Enough is enough, it’s time for industry to stand up, be proud, be counted and challenge more
Get the recipe wrong and green pickle will make you grimace and your eyes water. I feel much the same about the rising rhetoric of those late to the global warming debate who think that shouting more loudly, sounding greener or adopting ever more unachievable target dates to achieve Net Zero proves their environmental sincerity. We have no time for signalling: the only show in town now is delivery. If it’s not actual mitigation or adaptation, stop talking.
It is heartening therefore that Bill Gates says out loud what those of us who are committed to delivery already know. Transitioning to a low carbon economy will be neither quick, nor cheap, nor easy. Do-able, yes, if all the ‘ifs’ align, and we stick with them and some prove to be winners, but that may be the most ‘iffy’ of all conjectures. Eating less meat, walking a bit more and replacing the boiler are all ‘the right thing’, but we must be aware it will be far from enough. Re-engineering total global production and rethinking consumption is not an academic task, it is rebuilding decades of the way we have lived.
The UK is talking a good game on climate change, but we are like the sub who comes on with a minute to play. We are ‘one percenters’. I have no doubt we can reduce our 1% of global carbon emissions to Net Zero and the sooner the better. Our ‘global leadership’ may well influence other players, and I hope it does, but I doubt that in and of itself it will be enough to change the game. Improvements locally cannot offset greater worsening globally. Jeopardising responsible jobs at home in favour of less sustainable jobs elsewhere is arguably an act of self-harm and whilst we will and should grow ‘green jobs’ we must be careful that we do the right things for the right reasons. We need a better means of evaluating costs and benefits under the umbrella of sustainability.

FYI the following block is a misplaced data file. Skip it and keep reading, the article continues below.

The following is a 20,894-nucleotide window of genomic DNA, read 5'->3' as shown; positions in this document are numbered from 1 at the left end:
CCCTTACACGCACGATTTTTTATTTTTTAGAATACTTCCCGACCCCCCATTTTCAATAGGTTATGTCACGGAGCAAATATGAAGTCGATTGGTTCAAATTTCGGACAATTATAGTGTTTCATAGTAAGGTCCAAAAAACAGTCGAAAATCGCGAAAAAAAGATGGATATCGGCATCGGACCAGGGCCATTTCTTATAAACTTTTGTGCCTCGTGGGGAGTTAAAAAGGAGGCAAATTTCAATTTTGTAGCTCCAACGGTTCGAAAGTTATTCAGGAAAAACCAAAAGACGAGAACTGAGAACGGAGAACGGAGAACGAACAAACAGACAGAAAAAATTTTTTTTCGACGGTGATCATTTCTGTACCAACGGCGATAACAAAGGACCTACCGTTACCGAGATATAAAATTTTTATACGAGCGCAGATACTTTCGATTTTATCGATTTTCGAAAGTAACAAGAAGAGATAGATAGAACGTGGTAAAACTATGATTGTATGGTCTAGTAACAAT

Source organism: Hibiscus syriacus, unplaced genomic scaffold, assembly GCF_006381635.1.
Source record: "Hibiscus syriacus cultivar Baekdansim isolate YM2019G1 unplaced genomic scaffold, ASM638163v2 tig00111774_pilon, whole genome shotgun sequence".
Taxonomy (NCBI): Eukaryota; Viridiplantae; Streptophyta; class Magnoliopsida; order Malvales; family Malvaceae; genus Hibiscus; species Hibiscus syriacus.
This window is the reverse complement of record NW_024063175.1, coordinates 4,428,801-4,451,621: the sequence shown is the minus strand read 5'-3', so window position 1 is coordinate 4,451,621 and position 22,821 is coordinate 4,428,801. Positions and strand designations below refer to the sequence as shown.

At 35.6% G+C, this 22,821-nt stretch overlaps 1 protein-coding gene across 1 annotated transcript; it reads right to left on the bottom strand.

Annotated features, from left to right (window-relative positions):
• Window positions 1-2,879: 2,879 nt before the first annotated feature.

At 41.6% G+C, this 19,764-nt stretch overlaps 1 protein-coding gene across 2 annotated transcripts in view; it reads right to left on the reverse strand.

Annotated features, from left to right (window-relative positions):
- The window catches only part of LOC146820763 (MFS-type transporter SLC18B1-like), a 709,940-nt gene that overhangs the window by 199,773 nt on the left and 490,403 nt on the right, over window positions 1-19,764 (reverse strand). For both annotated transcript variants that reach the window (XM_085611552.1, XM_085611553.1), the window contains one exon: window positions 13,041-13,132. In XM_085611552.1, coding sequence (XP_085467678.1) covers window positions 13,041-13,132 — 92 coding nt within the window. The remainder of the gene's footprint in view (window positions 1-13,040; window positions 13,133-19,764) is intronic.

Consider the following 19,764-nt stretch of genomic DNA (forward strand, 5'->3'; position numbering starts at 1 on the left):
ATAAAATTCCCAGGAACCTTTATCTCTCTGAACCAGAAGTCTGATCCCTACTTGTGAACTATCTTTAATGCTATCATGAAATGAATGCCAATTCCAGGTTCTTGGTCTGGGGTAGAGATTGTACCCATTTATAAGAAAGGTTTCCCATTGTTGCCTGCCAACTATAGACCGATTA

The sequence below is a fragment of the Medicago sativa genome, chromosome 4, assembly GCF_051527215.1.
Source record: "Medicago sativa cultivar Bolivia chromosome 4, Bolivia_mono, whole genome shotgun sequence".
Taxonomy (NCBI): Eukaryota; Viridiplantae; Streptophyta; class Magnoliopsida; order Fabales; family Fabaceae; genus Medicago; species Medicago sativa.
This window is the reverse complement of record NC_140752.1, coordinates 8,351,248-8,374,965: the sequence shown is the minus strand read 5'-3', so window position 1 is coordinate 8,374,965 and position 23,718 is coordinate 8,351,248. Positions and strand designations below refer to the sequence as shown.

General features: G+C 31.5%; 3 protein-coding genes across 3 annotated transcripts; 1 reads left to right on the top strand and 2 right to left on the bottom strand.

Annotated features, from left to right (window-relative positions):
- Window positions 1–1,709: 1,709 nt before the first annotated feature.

I believe we have turned a corner on raising awareness, commitment and determination to respond to global warming in this country. All right and proper albeit a generation too late. But we are still falling short on the strategic picture. We are not really addressing what drives demand and consumption; we are still focusing more on ‘end of pipe’. It’s the producers who are getting the blame. The inextricable link to what drives demand is still not being made.
For example, there is uproar about a potential new coking coal mine in Cumbria. The proposed mine will produce around 2.7 million tonnes of coal per annum. Global consumption over the last 10 years has exceeded 7 billion tonnes per annum and is likely to remain so for some time with production declines in the West being offset by increases in the East. With China accounting for roughly half of consumption, their journey to Net Zero looks the hardest of all and unless they succeed, we all have a problem. Clearly there are complex issues of perspective and proportionality that must be addressed before you can evaluate the balance sheet of more specific project related issues.
Our Government has in less than a year simultaneously refused planning for a new open cast coal mine in the North East whilst deferring a new coal mine in the North West to the County Council as it is a ‘local decision’. Odd. You would hope that there might be a golden thread. Both projects are predicated on industrial use rather than power. Should both be determined centrally, or both be determined locally? The coke will have to come from somewhere; surely better from a highly regulated country than not? Are we going to continue to delude ourselves that we are cutting our carbon emissions by ignoring our consumption footprint and simply exporting our emissions overseas to still hang in our atmosphere? The County Council is revisiting its decision; if they change their minds the ‘green lobby’ will claim victory, whilst in reality we will just export both jobs and carbon and undermine ‘localism’.
The Cumbrian project is something of a test case raising questions about how we intend to meet all of our primary resource needs sustainably. Currently however the ire is only directed at the obvious heavy industrial projects, whether it’s a temporary mine, or more permanent infrastructure such as a road, a railway or a runway.
Apparently, we are less anxious about an Amazon distribution centre, a supermarket, fast food chains, forestry and agriculture. They appear to be benign. In reality they are no more or less benign than any other activity, but attract less concern because we don’t compare all activities rigorously over their whole lives. We don’t make the link between need and impacts in any strategic way. We don’t look at whole life costs and benefits. We don’t know what to subsidise or tax based on any common approach, we go for easy targets with popular appeal. Why not a burger tax, a pesticides tax and why not an online shopping tax?